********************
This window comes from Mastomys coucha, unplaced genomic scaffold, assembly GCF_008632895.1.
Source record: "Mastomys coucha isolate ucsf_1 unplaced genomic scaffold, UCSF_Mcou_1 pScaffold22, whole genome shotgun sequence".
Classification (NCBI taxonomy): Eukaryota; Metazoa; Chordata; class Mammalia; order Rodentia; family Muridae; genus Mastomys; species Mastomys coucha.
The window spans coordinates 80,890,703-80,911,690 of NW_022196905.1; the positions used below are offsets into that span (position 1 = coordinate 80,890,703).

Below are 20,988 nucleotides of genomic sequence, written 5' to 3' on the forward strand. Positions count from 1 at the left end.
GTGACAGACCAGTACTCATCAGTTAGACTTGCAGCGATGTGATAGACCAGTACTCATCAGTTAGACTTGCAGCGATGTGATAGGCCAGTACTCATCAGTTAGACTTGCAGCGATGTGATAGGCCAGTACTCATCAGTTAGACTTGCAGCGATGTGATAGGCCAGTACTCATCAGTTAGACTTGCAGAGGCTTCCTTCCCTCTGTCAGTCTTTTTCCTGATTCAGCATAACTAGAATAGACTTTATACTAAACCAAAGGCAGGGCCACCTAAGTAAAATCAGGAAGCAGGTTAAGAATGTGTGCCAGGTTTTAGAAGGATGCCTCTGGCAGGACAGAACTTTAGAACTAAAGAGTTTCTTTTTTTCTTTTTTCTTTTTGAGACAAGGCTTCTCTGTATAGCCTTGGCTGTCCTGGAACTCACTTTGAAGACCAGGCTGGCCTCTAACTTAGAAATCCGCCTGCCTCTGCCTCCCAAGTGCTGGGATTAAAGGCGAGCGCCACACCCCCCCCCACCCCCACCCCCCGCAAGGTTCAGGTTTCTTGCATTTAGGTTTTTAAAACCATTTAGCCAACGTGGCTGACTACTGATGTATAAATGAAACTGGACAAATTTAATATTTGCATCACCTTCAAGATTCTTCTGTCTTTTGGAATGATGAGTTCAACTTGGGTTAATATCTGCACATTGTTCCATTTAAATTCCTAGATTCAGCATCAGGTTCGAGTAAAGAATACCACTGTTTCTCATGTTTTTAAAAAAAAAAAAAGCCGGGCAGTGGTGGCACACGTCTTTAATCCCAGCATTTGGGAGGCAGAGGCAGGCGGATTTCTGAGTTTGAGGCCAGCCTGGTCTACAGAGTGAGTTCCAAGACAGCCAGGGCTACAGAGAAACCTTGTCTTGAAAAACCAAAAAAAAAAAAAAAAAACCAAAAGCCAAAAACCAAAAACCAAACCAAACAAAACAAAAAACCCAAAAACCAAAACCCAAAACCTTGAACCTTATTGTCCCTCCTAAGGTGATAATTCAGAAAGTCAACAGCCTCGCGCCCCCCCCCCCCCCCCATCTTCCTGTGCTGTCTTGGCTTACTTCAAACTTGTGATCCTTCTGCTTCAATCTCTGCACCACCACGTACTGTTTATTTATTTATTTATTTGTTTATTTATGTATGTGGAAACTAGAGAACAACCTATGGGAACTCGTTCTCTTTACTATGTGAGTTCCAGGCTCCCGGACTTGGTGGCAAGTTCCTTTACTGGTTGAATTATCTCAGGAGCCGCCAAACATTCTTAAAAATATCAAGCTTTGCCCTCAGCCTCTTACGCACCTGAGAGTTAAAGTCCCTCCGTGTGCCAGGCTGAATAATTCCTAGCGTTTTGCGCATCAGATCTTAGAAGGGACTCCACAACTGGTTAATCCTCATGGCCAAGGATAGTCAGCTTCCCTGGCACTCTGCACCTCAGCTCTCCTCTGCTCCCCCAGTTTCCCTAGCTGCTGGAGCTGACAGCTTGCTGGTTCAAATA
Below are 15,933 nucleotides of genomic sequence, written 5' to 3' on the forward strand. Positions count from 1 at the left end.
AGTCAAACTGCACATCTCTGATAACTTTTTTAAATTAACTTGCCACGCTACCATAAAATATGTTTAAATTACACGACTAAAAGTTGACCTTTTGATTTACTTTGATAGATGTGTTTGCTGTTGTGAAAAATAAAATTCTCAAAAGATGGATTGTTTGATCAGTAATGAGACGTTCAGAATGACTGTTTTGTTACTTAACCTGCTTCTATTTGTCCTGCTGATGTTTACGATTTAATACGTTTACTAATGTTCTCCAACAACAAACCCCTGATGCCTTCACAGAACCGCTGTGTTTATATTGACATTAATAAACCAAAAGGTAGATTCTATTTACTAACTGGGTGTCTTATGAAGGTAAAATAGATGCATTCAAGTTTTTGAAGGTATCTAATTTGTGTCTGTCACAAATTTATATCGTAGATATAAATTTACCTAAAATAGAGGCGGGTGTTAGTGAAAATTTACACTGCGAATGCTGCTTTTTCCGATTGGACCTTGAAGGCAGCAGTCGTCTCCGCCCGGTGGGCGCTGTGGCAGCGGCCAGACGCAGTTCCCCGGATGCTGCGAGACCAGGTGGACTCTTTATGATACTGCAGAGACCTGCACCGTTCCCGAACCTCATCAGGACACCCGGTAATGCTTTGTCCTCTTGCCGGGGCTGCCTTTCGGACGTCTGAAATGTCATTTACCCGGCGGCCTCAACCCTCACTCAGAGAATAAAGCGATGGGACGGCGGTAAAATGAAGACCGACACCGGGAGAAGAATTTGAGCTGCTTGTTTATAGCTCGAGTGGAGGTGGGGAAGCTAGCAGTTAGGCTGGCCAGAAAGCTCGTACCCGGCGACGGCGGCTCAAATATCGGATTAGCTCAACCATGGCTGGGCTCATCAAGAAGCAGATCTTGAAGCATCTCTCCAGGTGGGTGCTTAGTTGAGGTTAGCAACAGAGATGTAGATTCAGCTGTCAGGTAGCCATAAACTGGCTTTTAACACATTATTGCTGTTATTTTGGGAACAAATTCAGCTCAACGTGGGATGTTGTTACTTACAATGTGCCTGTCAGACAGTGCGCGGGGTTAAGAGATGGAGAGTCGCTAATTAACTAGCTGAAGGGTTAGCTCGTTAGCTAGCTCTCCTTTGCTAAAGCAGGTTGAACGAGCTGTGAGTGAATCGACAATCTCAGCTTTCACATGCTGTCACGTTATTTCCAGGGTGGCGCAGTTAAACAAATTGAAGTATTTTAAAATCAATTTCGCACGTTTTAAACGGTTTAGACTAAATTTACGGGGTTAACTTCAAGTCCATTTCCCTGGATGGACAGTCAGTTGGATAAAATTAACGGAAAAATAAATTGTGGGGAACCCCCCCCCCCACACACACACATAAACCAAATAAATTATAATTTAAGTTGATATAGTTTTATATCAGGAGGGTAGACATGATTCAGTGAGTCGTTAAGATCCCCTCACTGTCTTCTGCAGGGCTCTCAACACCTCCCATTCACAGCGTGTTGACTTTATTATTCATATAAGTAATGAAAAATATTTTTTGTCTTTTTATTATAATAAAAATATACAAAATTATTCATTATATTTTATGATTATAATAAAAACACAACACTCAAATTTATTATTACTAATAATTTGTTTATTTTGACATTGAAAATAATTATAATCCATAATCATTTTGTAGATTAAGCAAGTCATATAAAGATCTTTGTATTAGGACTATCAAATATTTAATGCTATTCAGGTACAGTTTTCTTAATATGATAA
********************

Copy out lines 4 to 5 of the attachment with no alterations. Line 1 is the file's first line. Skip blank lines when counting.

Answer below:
The window spans coordinates 80,890,703-80,911,690 of NW_022196905.1; the positions used below are offsets into that span (position 1 = coordinate 80,890,703).

Below are 20,988 nucleotides of genomic sequence, written 5' to 3' on the forward strand. Positions count from 1 at the left end.